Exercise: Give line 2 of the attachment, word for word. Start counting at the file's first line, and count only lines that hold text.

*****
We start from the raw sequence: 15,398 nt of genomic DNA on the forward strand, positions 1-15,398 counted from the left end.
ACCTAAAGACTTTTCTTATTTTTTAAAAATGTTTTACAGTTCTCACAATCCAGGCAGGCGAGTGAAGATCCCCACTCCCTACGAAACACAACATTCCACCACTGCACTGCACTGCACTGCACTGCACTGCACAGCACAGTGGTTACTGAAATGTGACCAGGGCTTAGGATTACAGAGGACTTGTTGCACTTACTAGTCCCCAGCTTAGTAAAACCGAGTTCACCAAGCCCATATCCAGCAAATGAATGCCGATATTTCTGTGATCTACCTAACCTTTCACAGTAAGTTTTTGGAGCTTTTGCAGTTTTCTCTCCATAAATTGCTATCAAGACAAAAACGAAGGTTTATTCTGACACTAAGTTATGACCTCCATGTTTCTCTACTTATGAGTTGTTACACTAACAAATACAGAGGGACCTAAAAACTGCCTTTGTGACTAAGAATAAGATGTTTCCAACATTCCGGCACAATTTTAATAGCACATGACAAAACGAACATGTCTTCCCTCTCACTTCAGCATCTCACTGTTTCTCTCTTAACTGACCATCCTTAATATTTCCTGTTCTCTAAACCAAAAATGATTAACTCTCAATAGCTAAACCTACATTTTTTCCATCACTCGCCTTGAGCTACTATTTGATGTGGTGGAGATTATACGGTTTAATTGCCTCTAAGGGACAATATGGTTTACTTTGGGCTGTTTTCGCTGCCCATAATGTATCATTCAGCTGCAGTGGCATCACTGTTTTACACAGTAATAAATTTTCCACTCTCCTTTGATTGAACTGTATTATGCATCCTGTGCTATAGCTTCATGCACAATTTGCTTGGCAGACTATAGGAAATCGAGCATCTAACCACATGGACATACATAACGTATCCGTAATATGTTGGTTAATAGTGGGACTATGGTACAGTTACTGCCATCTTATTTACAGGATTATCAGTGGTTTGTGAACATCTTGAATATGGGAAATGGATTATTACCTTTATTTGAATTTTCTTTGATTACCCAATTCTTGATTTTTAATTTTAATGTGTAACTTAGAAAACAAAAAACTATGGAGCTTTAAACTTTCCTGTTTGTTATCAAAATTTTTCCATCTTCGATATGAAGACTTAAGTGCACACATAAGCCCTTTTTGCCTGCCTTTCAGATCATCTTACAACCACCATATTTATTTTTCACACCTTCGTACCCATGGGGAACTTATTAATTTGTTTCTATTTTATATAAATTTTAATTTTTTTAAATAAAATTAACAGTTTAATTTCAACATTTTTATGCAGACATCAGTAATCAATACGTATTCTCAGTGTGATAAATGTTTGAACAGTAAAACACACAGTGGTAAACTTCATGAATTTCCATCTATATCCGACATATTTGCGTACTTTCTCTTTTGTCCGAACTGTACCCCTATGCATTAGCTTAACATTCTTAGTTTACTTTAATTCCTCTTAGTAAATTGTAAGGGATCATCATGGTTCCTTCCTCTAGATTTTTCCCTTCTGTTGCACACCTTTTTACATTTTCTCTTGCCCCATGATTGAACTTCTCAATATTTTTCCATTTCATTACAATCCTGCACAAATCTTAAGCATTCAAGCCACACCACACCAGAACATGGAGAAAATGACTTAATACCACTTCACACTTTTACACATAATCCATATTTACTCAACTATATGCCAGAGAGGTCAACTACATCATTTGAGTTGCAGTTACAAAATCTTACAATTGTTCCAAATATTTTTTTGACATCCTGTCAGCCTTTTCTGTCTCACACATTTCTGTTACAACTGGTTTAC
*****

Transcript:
ACCTAAAGACTTTTCTTATTTTTTAAAAATGTTTTACAGTTCTCACAATCCAGGCAGGCGAGTGAAGATCCCCACTCCCTACGAAACACAACATTCCACCACTGCACTGCACTGCACTGCACTGCACTGCACAGCACAGTGGTTACTGAAATGTGACCAGGGCTTAGGATTACAGAGGACTTGTTGCACTTACTAGTCCCCAGCTTAGTAAAACCGAGTTCACCAAGCCCATATCCAGCAAATGAATGCCGATATTTCTGTGATCTACCTAACCTTTCACAGTAAGTTTTTGGAGCTTTTGCAGTTTTCTCTCCATAAATTGCTATCAAGACAAAAACGAAGGTTTATTCTGACACTAAGTTATGACCTCCATGTTTCTCTACTTATGAGTTGTTACACTAACAAATACAGAGGGACCTAAAAACTGCCTTTGTGACTAAGAATAAGATGTTTCCAACATTCCGGCACAATTTTAATAGCACATGACAAAACGAACATGTCTTCCCTCTCACTTCAGCATCTCACTGTTTCTCTCTTAACTGACCATCCTTAATATTTCCTGTTCTCTAAACCAAAAATGATTAACTCTCAATAGCTAAACCTACATTTTTTCCATCACTCGCCTTGAGCTACTATTTGATGTGGTGGAGATTATACGGTTTAATTGCCTCTAAGGGACAATATGGTTTACTTTGGGCTGTTTTCGCTGCCCATAATGTATCATTCAGCTGCAGTGGCATCACTGTTTTACACAGTAATAAATTTTCCACTCTCCTTTGATTGAACTGTATTATGCATCCTGTGCTATAGCTTCATGCACAATTTGCTTGGCAGACTATAGGAAATCGAGCATCTAACCACATGGACATACATAACGTATCCGTAATATGTTGGTTAATAGTGGGACTATGGTACAGTTACTGCCATCTTATTTACAGGATTATCAGTGGTTTGTGAACATCTTGAATATGGGAAATGGATTATTACCTTTATTTGAATTTTCTTTGATTACCCAATTCTTGATTTTTAATTTTAATGTGTAACTTAGAAAACAAAAAACTATGGAGCTTTAAACTTTCCTGTTTGTTATCAAAATTTTTCCATCTTCGATATGAAGACTTAAGTGCACACATAAGCCCTTTTTGCCTGCCTTTCAGATCATCTTACAACCACCATATTTATTTTTCACACCTTCGTACCCATGGGGAACTTATTAATTTGTTTCTATTTTATATAAATTTTAATTTTTTTAAATAAAATTAACAGTTTAATTTCAACATTTTTATGCAGACATCAGTAATCAATACGTATTCTCAGTGTGATAAATGTTTGAACAGTAAAACACACAGTGGTAAACTTCATGAATTTCCATCTATATCCGACATATTTGCGTACTTTCTCTTTTGTCCGAACTGTACCCCTATGCATTAGCTTAACATTCTTAGTTTACTTTAATTCCTCTTAGTAAATTGTAAGGGATCATCATGGTTCCTTCCTCTAGATTTTTCCCTTCTGTTGCACACCTTTTTACATTTTCTCTTGCCCCATGATTGAACTTCTCAATATTTTTCCATTTCATTACAATCCTGCACAAATCTTAAGCATTCAAGCCACACCACACCAGAACATGGAGAAAATGACTTAATACCACTTCACACTTTTACACATAATCCATATTTACTCAACTATATGCCAGAGAGGTCAACTACATCATTTGAGTTGCAGTTACAAAATCTTACAATTGTTCCAAATATTTTTTTGACATCCTGTCAGCCTTTTCTGTCTCACACATTTCTGTTACAACTGGTTTAC